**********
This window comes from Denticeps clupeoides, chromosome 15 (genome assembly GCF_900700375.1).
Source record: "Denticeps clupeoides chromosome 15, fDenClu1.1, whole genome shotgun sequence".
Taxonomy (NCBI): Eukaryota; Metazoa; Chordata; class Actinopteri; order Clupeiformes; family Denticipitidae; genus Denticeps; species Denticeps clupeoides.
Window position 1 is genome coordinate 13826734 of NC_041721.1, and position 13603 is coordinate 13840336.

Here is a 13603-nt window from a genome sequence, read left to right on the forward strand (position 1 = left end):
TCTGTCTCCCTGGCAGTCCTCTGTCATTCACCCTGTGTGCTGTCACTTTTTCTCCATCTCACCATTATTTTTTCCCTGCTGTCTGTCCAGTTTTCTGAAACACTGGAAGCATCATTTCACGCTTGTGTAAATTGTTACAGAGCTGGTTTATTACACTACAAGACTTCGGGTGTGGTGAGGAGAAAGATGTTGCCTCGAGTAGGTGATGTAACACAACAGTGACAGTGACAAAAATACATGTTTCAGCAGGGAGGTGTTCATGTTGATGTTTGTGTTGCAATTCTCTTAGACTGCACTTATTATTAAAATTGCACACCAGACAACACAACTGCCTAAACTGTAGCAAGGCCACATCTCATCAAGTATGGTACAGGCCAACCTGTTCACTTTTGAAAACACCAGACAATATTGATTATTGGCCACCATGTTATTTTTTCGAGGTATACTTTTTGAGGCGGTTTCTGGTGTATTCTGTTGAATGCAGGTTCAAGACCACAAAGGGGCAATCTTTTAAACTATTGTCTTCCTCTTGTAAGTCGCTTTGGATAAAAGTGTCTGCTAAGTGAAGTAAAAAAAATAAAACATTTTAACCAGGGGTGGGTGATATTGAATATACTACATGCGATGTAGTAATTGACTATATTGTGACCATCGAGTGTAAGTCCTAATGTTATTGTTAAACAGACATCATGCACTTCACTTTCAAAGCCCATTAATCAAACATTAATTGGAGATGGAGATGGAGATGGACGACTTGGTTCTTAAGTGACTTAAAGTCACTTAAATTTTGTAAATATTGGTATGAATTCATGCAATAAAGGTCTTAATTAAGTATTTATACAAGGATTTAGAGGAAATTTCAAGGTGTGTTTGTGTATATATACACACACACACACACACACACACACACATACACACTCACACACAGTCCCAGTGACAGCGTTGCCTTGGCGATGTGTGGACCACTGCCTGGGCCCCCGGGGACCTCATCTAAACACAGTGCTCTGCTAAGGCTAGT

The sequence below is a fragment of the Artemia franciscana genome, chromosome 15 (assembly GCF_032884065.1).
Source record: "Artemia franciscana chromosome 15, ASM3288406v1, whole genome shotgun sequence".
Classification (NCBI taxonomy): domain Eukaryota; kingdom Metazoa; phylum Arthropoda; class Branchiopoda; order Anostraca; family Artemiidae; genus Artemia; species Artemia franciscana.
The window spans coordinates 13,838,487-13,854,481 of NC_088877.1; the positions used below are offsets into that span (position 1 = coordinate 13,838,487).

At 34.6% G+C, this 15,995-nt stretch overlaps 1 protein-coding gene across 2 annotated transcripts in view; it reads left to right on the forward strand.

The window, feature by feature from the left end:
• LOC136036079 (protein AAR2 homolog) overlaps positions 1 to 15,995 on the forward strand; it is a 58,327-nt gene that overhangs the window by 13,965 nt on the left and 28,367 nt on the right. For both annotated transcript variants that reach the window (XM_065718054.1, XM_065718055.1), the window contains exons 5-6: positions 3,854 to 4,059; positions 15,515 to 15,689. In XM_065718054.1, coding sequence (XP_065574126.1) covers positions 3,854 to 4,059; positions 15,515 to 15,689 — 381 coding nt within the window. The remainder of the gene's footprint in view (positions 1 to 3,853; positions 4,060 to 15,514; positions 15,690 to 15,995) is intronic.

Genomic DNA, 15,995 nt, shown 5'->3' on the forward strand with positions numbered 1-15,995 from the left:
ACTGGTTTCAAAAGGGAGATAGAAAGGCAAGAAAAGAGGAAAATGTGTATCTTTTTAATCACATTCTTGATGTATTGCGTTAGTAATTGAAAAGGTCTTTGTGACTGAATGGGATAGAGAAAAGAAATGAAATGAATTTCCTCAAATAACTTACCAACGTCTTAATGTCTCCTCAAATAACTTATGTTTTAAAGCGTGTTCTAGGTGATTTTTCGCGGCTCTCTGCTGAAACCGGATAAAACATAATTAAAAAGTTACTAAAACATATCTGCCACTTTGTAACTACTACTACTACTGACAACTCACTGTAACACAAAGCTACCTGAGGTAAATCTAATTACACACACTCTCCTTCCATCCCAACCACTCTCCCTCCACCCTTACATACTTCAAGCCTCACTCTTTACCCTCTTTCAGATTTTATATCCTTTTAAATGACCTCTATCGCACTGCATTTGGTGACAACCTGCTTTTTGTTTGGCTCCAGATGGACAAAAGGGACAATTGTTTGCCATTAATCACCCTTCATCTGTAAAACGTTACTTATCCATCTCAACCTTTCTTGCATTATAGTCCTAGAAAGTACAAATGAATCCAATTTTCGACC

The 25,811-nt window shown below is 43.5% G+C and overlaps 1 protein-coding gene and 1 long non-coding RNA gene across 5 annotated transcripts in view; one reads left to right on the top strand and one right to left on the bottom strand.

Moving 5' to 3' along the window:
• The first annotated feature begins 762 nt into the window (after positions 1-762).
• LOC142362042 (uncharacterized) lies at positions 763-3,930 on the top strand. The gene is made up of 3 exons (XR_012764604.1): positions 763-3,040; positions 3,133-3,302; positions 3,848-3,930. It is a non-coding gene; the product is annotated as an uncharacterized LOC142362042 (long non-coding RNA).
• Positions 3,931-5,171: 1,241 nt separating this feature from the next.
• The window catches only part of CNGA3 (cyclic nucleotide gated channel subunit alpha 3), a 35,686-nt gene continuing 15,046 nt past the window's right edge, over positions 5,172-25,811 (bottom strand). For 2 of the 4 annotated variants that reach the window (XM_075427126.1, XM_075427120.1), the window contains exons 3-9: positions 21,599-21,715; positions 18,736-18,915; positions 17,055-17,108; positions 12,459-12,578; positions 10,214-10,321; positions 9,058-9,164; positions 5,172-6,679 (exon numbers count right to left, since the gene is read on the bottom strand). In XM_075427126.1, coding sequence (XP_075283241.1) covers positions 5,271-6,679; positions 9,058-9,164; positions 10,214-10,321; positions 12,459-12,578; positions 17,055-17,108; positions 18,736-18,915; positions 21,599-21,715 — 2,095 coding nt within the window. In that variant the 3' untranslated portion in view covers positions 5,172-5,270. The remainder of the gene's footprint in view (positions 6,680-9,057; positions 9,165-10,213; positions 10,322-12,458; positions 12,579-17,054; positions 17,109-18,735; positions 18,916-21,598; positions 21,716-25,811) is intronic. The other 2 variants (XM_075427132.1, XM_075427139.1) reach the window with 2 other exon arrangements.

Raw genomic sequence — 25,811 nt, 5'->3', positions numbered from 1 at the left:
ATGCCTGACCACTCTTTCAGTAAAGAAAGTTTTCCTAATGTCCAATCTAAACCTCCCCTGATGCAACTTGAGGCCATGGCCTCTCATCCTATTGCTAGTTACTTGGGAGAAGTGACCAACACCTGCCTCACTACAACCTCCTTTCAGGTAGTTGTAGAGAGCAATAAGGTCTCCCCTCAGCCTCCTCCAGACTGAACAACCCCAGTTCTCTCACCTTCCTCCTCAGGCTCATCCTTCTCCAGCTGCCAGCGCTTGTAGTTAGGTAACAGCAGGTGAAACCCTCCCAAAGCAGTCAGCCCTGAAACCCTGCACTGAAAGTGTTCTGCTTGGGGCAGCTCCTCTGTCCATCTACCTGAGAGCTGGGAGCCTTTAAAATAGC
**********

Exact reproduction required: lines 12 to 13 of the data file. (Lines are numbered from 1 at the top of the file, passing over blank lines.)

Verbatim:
The window, feature by feature from the left end:
• LOC136036079 (protein AAR2 homolog) overlaps positions 1 to 15,995 on the forward strand; it is a 58,327-nt gene that overhangs the window by 13,965 nt on the left and 28,367 nt on the right. For both annotated transcript variants that reach the window (XM_065718054.1, XM_065718055.1), the window contains exons 5-6: positions 3,854 to 4,059; positions 15,515 to 15,689. In XM_065718054.1, coding sequence (XP_065574126.1) covers positions 3,854 to 4,059; positions 15,515 to 15,689 — 381 coding nt within the window. The remainder of the gene's footprint in view (positions 1 to 3,853; positions 4,060 to 15,514; positions 15,690 to 15,995) is intronic.